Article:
We have no problem praying for and with those with whom we have a loving relationship. If we love our patients, we will pray for them too. However, even within the Church community, we will be sensitive as to how and when we pray with others. So too in our professional lives.

Sometimes I have heard it expressed that medical practice is a great opportunity for evangelism. There is probably some truth in this, but if we go about it insensitively, we run the risk of turning some away from Christ and even having professional bodies, such as the Australian Health Professional Regulation Agency (AHPRA), withdraw our right to practice.

“Sometimes people seem to have the idea that prayer is like a magic charm. If you pray properly, then God will do what you want. Nowhere in the Bible are we forbidden to ask God for what is on our hearts – on the contrary, this is what we are encouraged to do.”

Sometimes people seem to have the idea that prayer is like a magic charm. If you pray properly, then God will do what you want. Nowhere in the Bible are we forbidden to ask God for what is on our hearts – on the contrary, this is what we are encouraged to do. Does prayer help? It certainly helps the one who prays and that is probably the main reason God wants us to pray. Particularly in crises, we can ask and expect God to quieten our hearts and still our thoughts. God always answers our prayers – sometimes yes, sometimes no, sometimes not yet – often in ways beyond our understanding, but always for our ultimate good.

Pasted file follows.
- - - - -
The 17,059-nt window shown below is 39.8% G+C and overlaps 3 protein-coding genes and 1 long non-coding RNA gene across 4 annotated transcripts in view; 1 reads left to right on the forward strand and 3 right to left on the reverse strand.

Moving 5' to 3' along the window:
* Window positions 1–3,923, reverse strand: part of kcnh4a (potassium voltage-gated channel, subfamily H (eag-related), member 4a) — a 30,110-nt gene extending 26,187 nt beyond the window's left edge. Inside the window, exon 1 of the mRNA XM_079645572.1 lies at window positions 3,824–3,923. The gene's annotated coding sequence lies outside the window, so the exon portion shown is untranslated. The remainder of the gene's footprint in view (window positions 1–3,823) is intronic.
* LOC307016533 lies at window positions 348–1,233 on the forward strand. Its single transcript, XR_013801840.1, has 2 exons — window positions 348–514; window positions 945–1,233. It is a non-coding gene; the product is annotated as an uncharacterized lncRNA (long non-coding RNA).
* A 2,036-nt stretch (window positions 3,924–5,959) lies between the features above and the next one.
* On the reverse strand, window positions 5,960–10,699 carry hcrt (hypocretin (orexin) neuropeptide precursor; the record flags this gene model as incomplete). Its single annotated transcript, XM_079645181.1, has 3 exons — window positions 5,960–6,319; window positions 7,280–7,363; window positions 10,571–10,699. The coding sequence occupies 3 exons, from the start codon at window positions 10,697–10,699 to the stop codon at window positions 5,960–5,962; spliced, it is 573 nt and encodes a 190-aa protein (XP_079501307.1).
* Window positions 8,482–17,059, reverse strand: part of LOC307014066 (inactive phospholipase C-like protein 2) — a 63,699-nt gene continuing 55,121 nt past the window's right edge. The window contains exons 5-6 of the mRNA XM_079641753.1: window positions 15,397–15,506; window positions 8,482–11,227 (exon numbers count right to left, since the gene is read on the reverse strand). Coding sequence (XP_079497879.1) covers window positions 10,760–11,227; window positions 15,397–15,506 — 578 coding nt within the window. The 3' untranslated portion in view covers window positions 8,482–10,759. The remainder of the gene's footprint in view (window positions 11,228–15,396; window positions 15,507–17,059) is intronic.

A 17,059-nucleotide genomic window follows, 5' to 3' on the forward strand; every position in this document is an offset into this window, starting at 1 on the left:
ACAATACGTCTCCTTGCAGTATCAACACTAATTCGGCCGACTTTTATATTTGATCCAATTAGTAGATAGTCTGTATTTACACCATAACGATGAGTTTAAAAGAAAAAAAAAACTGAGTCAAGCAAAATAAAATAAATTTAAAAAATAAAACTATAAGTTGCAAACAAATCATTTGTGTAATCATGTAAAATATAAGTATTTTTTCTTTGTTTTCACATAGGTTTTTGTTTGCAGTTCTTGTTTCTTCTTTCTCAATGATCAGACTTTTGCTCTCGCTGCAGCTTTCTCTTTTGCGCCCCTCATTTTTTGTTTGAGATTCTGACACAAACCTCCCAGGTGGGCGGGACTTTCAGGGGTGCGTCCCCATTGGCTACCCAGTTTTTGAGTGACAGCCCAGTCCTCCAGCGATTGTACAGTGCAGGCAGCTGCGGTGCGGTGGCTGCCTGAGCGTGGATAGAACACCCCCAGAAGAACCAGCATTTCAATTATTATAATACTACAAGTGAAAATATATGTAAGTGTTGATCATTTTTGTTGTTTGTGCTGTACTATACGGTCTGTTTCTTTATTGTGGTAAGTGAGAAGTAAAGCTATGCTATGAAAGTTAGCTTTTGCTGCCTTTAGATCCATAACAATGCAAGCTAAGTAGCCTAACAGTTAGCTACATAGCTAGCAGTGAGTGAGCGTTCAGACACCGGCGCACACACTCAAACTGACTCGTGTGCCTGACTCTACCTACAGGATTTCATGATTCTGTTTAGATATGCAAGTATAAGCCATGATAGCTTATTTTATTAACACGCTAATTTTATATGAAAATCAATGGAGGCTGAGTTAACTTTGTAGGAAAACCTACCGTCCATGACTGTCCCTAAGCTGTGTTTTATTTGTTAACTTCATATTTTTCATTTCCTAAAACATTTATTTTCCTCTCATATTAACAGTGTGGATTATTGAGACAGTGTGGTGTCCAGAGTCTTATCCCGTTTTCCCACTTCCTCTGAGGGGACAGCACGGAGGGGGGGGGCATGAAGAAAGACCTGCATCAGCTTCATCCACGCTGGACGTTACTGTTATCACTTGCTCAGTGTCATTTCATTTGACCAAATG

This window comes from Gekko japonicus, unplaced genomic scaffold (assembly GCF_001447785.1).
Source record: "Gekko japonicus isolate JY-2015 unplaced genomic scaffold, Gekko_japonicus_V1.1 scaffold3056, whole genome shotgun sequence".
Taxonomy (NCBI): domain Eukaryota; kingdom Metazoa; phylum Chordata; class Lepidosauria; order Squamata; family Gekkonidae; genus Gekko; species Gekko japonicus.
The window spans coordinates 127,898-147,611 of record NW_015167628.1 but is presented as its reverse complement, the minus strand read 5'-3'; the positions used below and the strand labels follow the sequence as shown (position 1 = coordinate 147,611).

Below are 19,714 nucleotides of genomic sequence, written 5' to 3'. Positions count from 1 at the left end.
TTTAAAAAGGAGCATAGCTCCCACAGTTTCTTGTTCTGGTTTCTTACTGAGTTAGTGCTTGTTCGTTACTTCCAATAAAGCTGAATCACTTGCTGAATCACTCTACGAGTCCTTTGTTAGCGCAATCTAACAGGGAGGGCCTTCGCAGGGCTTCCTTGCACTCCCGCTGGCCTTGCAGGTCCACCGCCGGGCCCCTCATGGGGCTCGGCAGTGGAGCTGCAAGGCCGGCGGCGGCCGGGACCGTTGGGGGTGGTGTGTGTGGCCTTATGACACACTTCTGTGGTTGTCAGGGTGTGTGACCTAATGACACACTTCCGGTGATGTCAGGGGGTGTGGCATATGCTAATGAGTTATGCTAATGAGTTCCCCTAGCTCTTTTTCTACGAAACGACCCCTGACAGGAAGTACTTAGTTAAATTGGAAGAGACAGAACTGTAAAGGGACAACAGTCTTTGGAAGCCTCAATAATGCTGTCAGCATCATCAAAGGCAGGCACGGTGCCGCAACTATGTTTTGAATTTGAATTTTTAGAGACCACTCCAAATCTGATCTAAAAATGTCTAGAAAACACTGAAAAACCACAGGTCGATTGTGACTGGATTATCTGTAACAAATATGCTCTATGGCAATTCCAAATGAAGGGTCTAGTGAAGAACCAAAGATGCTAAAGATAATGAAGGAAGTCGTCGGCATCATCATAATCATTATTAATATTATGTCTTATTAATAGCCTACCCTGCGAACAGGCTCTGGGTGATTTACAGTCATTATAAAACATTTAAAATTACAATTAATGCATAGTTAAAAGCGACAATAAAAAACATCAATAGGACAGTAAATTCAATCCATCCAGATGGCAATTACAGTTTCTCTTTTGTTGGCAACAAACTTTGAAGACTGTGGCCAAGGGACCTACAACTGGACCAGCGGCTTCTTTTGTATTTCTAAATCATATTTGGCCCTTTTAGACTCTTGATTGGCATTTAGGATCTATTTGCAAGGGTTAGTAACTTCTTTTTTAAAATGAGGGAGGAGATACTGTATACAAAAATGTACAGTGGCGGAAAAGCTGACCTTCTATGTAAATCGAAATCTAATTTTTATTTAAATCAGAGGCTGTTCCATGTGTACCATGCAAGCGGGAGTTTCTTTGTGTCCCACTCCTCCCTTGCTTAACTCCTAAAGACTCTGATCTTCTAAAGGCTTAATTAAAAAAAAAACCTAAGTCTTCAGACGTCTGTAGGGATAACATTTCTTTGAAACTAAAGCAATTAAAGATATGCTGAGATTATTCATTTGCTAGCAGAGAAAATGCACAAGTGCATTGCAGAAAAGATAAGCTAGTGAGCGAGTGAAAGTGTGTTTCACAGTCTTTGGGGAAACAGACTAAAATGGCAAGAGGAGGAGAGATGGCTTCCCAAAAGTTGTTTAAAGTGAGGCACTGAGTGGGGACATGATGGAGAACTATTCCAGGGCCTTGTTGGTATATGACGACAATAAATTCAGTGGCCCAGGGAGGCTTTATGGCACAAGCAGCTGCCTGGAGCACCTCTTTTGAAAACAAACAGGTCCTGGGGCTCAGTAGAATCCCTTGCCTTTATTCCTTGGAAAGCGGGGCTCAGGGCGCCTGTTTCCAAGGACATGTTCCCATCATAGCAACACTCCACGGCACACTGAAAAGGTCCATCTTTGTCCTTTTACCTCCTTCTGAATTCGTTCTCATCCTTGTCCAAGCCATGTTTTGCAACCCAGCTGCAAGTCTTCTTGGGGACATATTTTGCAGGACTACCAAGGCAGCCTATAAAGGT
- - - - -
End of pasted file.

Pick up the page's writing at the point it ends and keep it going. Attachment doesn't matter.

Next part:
Pic provided by author

Is prayer helpful? There is extensive research that people who pray regularly and/or are part of a faith community have longer lives and better health than those who don’t. There are reports which indicate that many specialist clinicians do not think patients regard prayer positively. However, those who attend prayer meetings regularly will be aware that health issues are the things most often prayed about.

We can always ask God to heal, remembering that there are many dimensions to healing.  We can ask God for a miracle, remembering that miracles are, by their very nature, rare – otherwise, they would not be miracles. One of the most notable impressions people had of Jesus was that he performed many miracles of healing – but even he did not heal everyone. There have been innumerable accounts throughout history and in these present days of people being healed after prayer4 – but this does not always mean they were cured. Indeed, even those cured will one day die. The Biblical records are consistent with St Luke having been trained in the Hippocratic medical tradition3. We have much to thank Hippocrates for. He described many diseases and their prognoses. He developed the idea of taking a careful history and making a physical examination to come to a diagnosis so that his opinions were based on observable realities consistent with what we would call the scientific method. God is a God of truth and reality (John 14:6). He is the One who really is – the I AM.

Image by Karolina Grabowska, Pexels